Link to comment
Share on other sites

I usually just use the flour on the table method myself, but I can pass on a little secret when using a silpat: you may have noticed that one side of the sheet is very smooth while the other has sort of a woven texture to it. If you use the textured side rather than the smooth side, and dust it with flour, the flour will be trapped by the little bumps in the texture and stay under the dough rather than pushing out to the sides as you roll out. Also, if you make sure the table is clean and just a little bit damp before you lay out the sheet, the smooth side will stick and and keep the sheet from sliding around.

Link to comment
Share on other sites

I usually just use the flour on the table method myself, but I can pass on a little secret when using a silpat: you may have noticed that one side of the sheet is very smooth while the other has sort of a woven texture to it. If you use the textured side rather than the smooth side, and dust it with flour, the flour will be trapped by the little bumps in the texture and stay under the dough rather than pushing out to the sides as you roll out. Also, if you make sure the table is clean and just a little bit damp before you lay out the sheet, the smooth side will stick and and keep the sheet from sliding around.

Good to know. I will try it. The beautiful thing about the silpat is, that it's so easily transportable. Given my particular family configuration (a nice way of saying my father-in-law does not cook, and if I want a holiday dinner, I have to bring everything and cook most of it myself), I make pies away from home a lot. Maybe I can rescue the silpat solution, after all.

Thanks!

Link to comment
Share on other sites

I usually just use the flour on the table method myself, but I can pass on a little secret when using a silpat: you may have noticed that one side of the sheet is very smooth while the other has sort of a woven texture to it. If you use the textured side rather than the smooth side, and dust it with flour, the flour will be trapped by the little bumps in the texture and stay under the dough rather than pushing out to the sides as you roll out. Also, if you make sure the table is clean and just a little bit damp before you lay out the sheet, the smooth side will stick and and keep the sheet from sliding around.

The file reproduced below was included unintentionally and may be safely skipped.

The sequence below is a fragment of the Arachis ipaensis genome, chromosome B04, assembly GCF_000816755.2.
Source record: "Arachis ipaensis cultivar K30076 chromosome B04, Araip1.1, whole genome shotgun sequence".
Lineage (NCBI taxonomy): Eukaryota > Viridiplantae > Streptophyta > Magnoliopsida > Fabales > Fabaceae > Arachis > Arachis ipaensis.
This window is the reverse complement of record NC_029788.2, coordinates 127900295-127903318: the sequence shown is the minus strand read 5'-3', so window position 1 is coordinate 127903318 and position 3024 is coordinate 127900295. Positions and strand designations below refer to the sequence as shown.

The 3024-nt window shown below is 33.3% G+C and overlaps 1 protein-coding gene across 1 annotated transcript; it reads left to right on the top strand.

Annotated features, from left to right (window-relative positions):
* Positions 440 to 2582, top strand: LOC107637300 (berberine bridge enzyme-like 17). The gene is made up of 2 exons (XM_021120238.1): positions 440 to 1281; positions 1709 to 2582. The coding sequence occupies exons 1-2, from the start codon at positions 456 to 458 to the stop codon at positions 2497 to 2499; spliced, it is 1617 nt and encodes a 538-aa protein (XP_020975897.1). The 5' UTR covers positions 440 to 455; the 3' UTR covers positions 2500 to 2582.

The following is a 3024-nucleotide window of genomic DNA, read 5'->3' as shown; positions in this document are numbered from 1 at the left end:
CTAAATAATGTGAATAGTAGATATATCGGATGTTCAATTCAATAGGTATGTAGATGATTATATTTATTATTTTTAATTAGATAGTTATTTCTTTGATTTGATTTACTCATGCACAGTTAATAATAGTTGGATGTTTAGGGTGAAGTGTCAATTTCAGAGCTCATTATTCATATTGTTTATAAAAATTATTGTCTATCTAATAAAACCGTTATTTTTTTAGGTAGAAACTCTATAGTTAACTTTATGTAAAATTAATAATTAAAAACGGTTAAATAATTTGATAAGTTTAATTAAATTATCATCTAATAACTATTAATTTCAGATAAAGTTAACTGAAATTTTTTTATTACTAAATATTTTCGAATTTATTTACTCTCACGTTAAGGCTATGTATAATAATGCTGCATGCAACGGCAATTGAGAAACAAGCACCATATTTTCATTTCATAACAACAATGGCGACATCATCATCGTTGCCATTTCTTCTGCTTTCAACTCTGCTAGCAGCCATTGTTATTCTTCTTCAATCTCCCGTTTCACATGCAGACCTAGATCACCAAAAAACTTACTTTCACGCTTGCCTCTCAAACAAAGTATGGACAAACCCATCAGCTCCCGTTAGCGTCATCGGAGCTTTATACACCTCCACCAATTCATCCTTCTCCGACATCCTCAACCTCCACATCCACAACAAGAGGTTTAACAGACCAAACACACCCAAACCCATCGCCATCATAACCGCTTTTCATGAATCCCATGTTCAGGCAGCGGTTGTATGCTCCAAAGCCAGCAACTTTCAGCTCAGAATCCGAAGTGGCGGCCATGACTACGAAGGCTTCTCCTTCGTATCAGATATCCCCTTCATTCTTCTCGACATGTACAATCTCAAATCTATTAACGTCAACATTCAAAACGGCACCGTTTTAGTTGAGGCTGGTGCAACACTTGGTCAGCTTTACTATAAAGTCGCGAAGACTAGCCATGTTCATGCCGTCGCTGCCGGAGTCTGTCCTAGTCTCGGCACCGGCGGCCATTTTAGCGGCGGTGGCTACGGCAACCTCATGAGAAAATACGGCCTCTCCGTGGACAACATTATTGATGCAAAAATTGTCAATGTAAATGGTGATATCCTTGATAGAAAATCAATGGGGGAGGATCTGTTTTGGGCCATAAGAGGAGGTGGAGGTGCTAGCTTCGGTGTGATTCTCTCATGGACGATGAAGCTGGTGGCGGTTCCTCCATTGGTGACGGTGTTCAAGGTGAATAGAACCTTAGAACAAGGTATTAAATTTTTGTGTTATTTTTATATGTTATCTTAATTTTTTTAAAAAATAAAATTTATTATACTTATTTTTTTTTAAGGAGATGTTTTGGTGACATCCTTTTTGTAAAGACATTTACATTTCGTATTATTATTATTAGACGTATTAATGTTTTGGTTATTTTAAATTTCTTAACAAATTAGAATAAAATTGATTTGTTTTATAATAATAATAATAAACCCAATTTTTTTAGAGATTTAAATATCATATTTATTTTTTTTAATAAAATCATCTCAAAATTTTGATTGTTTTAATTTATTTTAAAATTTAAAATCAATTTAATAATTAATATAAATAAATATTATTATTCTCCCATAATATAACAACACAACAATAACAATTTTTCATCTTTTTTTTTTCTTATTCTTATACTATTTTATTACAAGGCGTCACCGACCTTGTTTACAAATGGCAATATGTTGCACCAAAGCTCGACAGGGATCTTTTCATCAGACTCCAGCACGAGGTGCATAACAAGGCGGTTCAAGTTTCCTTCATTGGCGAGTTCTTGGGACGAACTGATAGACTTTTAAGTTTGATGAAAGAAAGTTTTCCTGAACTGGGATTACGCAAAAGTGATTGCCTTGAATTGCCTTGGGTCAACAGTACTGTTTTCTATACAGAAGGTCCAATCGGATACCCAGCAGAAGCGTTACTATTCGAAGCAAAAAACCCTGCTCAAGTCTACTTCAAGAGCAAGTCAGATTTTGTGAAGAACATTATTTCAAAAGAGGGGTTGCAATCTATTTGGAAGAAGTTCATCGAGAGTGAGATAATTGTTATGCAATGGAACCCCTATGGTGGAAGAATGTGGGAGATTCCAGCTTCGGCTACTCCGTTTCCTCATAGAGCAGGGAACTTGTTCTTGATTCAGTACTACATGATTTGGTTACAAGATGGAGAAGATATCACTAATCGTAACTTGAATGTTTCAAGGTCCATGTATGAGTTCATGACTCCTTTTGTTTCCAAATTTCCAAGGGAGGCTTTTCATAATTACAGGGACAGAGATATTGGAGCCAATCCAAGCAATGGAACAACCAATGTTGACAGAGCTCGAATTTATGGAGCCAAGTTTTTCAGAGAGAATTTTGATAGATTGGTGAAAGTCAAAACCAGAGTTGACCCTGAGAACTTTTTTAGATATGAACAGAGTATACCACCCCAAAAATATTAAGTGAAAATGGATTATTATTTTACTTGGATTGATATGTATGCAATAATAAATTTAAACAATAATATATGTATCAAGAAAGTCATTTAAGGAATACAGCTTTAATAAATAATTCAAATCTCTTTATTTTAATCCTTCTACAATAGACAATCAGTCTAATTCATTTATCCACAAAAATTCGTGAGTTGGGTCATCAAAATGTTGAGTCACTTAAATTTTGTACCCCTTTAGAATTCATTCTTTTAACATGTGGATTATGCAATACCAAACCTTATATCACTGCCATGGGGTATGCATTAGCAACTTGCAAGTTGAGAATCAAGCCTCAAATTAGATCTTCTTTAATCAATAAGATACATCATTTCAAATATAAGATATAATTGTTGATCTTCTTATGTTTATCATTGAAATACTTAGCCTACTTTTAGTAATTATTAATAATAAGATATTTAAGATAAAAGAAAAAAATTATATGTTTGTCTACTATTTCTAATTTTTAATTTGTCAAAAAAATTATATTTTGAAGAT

Damn that's a good idea...

I'm really surprised about the disappointing performance of the roulpat. I'm so happy with the silpat that I sort of assumed the roulpat would also be a great product.

Link to comment
Share on other sites

I have both the roulpat and silpat, and the performance is very much the same. The roulpat does well for firmer doughs, but for wet and sticky doughs, it is only a little less sticky than a melanine tabletop. You still need some flour to prevent sticking. It's nice to have such a nice, large surface that's easy to clean though, so I still always use it.

Also, the nice thing about the mat is that it makes it easy to transfer the dough because you can pick the whole thing up. And if the dough does happen to stick, you can always pick the whole thing up, flip it over, and peel the mat away from the sticking dough. A thin flexible cutting board also does much the same, so if you can find one of the harder to find large ones, you might as buy that instead - they're much more inexpensive.

Link to comment
Share on other sites

Make certain your dough is well chilled! You shouldn't have so much butter/fat in your dough that it's sticking or your room is too hot or your dough is too hot A little flour on your table should be all you need.........if your needing more, I think you need to work on your pie dough recipe or technique for making it.

Link to comment
Share on other sites

I used to always use two sheets of waxed paper for rolling out my crusts, especially pie crusts, because they are usually very fragile.

But I have since learned, like Wendy said, that rolling out on a well-floured board isn't a problem, and is easier (though there is cleanup at the end). I can roll anything out that way. Sweet dough, puff pastry, pie crust.

"I just hate health food"--Julia Child

Jennifer Garner

buttercream pastries

Link to comment
Share on other sites

I don't think anyone has mentioned the surface they are rolling on. I roll on the granite counter on my kitchen with a marble rolling pin. Before that, for many, many years, I rolled on a marble board. The coolness of the marble or granite helps a lot. I don't think anything is 100% foolproof, though. The marble boards are not expensive and are often on sale. On another thread someone also suggested icing down the marble board before starting (and drying it, of course).